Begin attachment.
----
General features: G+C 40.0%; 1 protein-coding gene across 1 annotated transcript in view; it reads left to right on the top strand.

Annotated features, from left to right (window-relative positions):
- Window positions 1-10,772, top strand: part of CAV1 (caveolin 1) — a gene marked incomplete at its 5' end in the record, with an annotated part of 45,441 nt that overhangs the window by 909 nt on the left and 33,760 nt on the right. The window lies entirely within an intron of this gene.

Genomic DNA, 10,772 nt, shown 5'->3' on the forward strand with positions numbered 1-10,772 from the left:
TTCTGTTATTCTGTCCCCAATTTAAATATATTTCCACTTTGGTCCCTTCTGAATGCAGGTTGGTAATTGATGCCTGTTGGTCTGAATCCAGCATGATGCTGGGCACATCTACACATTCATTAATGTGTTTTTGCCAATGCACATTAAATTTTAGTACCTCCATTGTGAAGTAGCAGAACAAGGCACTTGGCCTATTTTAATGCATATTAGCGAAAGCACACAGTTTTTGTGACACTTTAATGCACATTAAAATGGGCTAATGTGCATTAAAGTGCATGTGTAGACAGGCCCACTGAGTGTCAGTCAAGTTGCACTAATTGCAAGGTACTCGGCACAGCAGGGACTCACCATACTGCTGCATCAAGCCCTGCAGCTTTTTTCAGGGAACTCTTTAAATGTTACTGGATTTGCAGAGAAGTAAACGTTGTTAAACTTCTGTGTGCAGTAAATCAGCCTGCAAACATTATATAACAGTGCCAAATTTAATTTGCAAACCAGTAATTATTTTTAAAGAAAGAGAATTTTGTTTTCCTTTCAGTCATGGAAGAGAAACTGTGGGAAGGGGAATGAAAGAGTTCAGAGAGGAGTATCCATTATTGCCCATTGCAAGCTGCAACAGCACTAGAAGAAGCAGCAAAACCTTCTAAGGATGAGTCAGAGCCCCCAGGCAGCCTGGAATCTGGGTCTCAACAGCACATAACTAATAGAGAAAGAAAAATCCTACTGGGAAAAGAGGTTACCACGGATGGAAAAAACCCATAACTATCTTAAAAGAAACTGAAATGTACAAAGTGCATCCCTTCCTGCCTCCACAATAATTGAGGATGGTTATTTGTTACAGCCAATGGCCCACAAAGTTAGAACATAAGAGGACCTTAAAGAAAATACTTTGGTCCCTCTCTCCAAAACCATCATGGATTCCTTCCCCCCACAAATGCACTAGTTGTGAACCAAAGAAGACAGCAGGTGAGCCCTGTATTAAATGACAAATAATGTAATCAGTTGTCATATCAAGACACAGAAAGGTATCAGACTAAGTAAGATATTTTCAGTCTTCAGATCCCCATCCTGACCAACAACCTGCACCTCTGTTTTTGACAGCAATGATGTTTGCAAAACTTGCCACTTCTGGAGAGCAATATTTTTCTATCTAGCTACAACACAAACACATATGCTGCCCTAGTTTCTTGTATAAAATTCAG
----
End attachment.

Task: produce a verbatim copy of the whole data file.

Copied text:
General features: G+C 40.0%; 1 protein-coding gene across 1 annotated transcript in view; it reads left to right on the top strand.

Annotated features, from left to right (window-relative positions):
- Window positions 1-10,772, top strand: part of CAV1 (caveolin 1) — a gene marked incomplete at its 5' end in the record, with an annotated part of 45,441 nt that overhangs the window by 909 nt on the left and 33,760 nt on the right. The window lies entirely within an intron of this gene.

Genomic DNA, 10,772 nt, shown 5'->3' on the forward strand with positions numbered 1-10,772 from the left:
TTCTGTTATTCTGTCCCCAATTTAAATATATTTCCACTTTGGTCCCTTCTGAATGCAGGTTGGTAATTGATGCCTGTTGGTCTGAATCCAGCATGATGCTGGGCACATCTACACATTCATTAATGTGTTTTTGCCAATGCACATTAAATTTTAGTACCTCCATTGTGAAGTAGCAGAACAAGGCACTTGGCCTATTTTAATGCATATTAGCGAAAGCACACAGTTTTTGTGACACTTTAATGCACATTAAAATGGGCTAATGTGCATTAAAGTGCATGTGTAGACAGGCCCACTGAGTGTCAGTCAAGTTGCACTAATTGCAAGGTACTCGGCACAGCAGGGACTCACCATACTGCTGCATCAAGCCCTGCAGCTTTTTTCAGGGAACTCTTTAAATGTTACTGGATTTGCAGAGAAGTAAACGTTGTTAAACTTCTGTGTGCAGTAAATCAGCCTGCAAACATTATATAACAGTGCCAAATTTAATTTGCAAACCAGTAATTATTTTTAAAGAAAGAGAATTTTGTTTTCCTTTCAGTCATGGAAGAGAAACTGTGGGAAGGGGAATGAAAGAGTTCAGAGAGGAGTATCCATTATTGCCCATTGCAAGCTGCAACAGCACTAGAAGAAGCAGCAAAACCTTCTAAGGATGAGTCAGAGCCCCCAGGCAGCCTGGAATCTGGGTCTCAACAGCACATAACTAATAGAGAAAGAAAAATCCTACTGGGAAAAGAGGTTACCACGGATGGAAAAAACCCATAACTATCTTAAAAGAAACTGAAATGTACAAAGTGCATCCCTTCCTGCCTCCACAATAATTGAGGATGGTTATTTGTTACAGCCAATGGCCCACAAAGTTAGAACATAAGAGGACCTTAAAGAAAATACTTTGGTCCCTCTCTCCAAAACCATCATGGATTCCTTCCCCCCACAAATGCACTAGTTGTGAACCAAAGAAGACAGCAGGTGAGCCCTGTATTAAATGACAAATAATGTAATCAGTTGTCATATCAAGACACAGAAAGGTATCAGACTAAGTAAGATATTTTCAGTCTTCAGATCCCCATCCTGACCAACAACCTGCACCTCTGTTTTTGACAGCAATGATGTTTGCAAAACTTGCCACTTCTGGAGAGCAATATTTTTCTATCTAGCTACAACACAAACACATATGCTGCCCTAGTTTCTTGTATAAAATTCAG